In this excerpt from Mind Training, Ringu Tulku teases out some of the issues that we face when doing Tonglen practice—metabolizing the suffering within and around us, and using it for spiritual practice.
The Tibetan word tonglen means “giving and taking” and this simple and short exchange is essential for releasing us from suffering and generating compassion.
Both our fear and our desire are directly provoked by the tonglen meditation and it is an especially direct and effective way of dealing with aversion. We deliberately face all the things we dislike and dread. This takes courage. We imagine taking in and eliminating the hardship and pain that we have previously fought against and tried to run away from. The pleasures of wealth, power, and health that we wished for ourselves we now send to others. This totally counteracts our normal behavior and puts us on a collision course with the ego. Accepting and enduring negative things and daring to let them happen to us dispels both their harmful effects and our own anger and hatred. It makes adversity less frightening. We do not cause suffering or seek it out. We take up whatever suffering is around us, transforming it in the “giving and taking” exercise so that no one else will be injured by it and the negativity which already exists in the world is reduced. Thinking of our family and friends, the people we love—both alive and dead—our acquaintances, strangers, and even our enemies, we resolve to work on conquering all their misery and bad karma.
It would not be possible to give out such positive energy unless we felt positive ourselves, and the more we exchange good things for bad, the better we feel. We are the source of healing and happiness. Our generosity and concern pacify every negative situation. As we send out kindness, we grow accustomed to being strong and kind. In this way, our positive feelings are constantly renewed and can never be exhausted.
Perhaps you know the story about the man who arrived in heaven and when asked by God where he wanted to go replied that he wanted to see both heaven and hell. First, he went to hell. There was a large table with all the inhabitants of hell sitting around it. The center of the table was full of delicious food. Each person had two very long chopsticks. They could reach the food but they could not get it into their mouths because their chopsticks were too long. They were miserable. No one was eating and everyone went hungry. Next he was taken to visit heaven. All the inhabitants of heaven were also sitting around a big table full of delicious food but they were happy. They too had very long chopsticks but they were eating and enjoying themselves. They used the chopsticks to feed each other across the table. The people in heaven had discovered that it was in their interest to collaborate unselfishly.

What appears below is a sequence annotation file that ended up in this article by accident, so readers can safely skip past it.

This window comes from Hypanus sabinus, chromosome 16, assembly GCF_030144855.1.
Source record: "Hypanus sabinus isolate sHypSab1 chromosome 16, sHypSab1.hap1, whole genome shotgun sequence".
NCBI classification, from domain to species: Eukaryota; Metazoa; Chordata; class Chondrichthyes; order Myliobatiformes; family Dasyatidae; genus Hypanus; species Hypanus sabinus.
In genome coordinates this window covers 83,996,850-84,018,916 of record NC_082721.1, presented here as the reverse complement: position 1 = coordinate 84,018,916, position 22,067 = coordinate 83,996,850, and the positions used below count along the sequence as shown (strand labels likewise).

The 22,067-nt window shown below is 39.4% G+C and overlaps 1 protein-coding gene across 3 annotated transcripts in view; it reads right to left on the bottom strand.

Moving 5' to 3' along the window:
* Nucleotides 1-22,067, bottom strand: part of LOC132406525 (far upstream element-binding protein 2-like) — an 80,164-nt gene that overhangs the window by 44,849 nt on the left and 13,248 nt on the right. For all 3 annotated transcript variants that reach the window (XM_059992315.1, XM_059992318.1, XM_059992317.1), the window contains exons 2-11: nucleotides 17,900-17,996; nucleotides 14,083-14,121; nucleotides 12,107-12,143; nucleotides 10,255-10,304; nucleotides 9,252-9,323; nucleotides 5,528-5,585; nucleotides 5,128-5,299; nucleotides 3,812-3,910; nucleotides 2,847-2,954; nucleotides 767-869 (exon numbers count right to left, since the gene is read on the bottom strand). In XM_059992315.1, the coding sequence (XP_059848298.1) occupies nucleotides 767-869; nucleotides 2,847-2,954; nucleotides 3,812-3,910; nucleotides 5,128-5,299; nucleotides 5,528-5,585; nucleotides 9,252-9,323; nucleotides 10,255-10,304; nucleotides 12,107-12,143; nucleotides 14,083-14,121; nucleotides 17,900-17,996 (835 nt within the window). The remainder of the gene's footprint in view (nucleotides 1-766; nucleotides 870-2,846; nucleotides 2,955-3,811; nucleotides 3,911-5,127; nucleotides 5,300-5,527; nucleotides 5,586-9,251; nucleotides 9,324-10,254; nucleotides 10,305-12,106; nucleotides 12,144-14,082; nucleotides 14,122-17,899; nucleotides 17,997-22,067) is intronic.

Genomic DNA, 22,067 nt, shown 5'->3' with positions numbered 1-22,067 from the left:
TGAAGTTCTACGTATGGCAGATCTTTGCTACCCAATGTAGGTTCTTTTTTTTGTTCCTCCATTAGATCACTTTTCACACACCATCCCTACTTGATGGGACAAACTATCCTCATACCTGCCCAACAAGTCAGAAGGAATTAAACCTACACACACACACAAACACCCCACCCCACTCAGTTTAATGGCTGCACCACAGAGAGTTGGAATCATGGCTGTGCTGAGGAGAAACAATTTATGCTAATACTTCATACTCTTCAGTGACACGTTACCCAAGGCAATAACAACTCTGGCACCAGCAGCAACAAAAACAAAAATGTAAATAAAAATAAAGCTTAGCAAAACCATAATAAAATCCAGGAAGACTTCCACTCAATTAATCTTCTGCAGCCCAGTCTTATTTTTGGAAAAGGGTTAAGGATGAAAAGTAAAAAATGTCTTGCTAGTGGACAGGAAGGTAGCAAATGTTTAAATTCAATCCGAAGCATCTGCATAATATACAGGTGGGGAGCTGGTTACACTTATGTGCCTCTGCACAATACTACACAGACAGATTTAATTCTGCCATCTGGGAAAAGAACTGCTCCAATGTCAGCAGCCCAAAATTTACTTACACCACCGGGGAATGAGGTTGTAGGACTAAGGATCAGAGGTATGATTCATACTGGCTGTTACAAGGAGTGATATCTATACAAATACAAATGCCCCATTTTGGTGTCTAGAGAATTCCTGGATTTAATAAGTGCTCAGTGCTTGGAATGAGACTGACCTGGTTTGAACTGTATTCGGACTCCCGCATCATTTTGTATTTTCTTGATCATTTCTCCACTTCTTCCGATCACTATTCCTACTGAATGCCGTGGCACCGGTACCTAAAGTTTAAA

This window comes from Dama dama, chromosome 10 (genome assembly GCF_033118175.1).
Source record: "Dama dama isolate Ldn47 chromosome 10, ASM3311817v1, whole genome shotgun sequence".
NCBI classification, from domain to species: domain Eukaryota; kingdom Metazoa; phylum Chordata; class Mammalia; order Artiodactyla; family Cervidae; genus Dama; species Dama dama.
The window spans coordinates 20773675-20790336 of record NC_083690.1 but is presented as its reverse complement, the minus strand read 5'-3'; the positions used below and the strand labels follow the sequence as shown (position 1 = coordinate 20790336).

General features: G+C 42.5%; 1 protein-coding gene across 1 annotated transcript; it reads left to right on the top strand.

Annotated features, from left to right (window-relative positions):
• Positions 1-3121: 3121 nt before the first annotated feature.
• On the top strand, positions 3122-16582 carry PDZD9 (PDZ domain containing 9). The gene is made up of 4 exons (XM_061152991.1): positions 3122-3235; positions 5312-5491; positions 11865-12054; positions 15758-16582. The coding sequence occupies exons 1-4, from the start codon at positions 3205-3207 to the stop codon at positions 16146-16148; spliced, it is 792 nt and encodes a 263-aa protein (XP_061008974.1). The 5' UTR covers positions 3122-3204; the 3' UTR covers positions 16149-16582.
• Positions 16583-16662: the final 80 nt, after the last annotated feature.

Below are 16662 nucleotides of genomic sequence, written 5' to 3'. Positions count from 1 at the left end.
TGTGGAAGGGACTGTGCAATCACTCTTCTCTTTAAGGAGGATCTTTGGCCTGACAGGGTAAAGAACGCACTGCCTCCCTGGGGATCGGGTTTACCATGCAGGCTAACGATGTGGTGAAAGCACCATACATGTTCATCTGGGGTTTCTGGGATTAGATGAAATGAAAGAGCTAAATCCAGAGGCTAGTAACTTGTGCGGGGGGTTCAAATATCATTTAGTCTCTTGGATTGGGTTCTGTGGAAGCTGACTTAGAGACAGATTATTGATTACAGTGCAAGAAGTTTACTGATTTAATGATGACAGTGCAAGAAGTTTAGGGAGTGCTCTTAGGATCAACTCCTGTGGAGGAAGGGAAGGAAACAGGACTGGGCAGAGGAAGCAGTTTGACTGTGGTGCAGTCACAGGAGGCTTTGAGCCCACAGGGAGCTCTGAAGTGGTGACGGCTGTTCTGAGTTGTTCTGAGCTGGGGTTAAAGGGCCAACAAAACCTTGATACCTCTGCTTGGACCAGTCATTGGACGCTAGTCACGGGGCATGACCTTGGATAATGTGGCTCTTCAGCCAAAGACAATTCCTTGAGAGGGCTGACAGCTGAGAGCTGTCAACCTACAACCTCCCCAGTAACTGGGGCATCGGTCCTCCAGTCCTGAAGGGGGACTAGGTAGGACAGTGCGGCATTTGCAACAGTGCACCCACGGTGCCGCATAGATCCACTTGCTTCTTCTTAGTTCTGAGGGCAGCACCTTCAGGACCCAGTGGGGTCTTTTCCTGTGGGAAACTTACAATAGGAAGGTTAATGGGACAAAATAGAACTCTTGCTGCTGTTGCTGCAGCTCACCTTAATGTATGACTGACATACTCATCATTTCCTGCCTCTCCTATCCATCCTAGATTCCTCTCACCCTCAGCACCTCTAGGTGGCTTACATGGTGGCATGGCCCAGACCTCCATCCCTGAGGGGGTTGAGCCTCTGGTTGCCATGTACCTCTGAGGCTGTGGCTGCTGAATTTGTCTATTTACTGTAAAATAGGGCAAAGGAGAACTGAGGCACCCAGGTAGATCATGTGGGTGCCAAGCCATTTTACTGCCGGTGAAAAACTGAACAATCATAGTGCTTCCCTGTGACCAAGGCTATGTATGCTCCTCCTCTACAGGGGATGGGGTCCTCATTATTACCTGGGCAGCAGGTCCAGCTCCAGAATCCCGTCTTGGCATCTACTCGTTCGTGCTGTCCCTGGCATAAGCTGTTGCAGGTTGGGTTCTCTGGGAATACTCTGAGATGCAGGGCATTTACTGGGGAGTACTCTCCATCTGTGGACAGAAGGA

Tonglen subdues our fear. What frightens us most is the thought of being afraid. That is the greatest fear. Nothing puts us in more danger than our own mind and when what we are frightened of actually happens, it is never as bad as we imagined. There is no protection against fear. Even when we think that we have found some safety, we still wonder if our defenses are reliable and this uncertainty destroys our security. We create fear and we can uncreate it. It is a habit that can be broken. A good remedy against fear is to actively provoke it. Instead of feeling helpless we confront our worst fear. If you are frightened of losing something, give it away. If heights scare you, climb to a high place. If you are terrified of speaking in public, stand before an audience. This is the simplest way of mastering fear.
“Train in taking and sending. These two should ride the breath.”
The exchange we make between ourselves and others is based on the breath. As we exhale we send out all our good fortune and well-being into the world around us. Breathing in again we absorb all the suffering of others, taking every sad and uncomfortable aspect of life upon ourselves.
All the negativity in the world is visualized either as a cloud of dust or black smoke, almost as a form of pollution. This enters our body through the nose and settles in our heart. It purifies and eats away all our own fear, aversion, and ignorance instantly. Like the sun coming out, our alaya nature arises as bright, radiant light. Healing and purifying us from within, it totally erases every trace of negativity. Breathing out, positive energy, joy, wisdom, and purity stream from our heart as light towards all beings. It touches them and they are well, happy, and free.
Our first attempts to practice tonglen may go better if we hold in our mind someone who has been very loving towards us. They feel so dear to us that we willingly take on their negativity and pain. Drawing their sorrows in and sending back to them our peaceful and protective qualities, we remove all their suffering. During the meditation it is important to breathe normally and it is not necessary to make the exchange with each and every breath.
Negativity is an illusion and a symptom of our mistaken view of things, so taking on negativity cannot possibly harm us or put us at any risk. We are the cause of healing. Our focus is not on suffering but on creating complete freedom from suffering. Tonglen does not threaten anything except our ego. The anxiety that we may be injured by the exchange only develops because our aversion is intensified by the meditation. Remember that the greatest source of suffering is our aversion to suffering and when we take on this aversion fearlessly, meeting it in an inclusive way, it becomes a friend and an ally.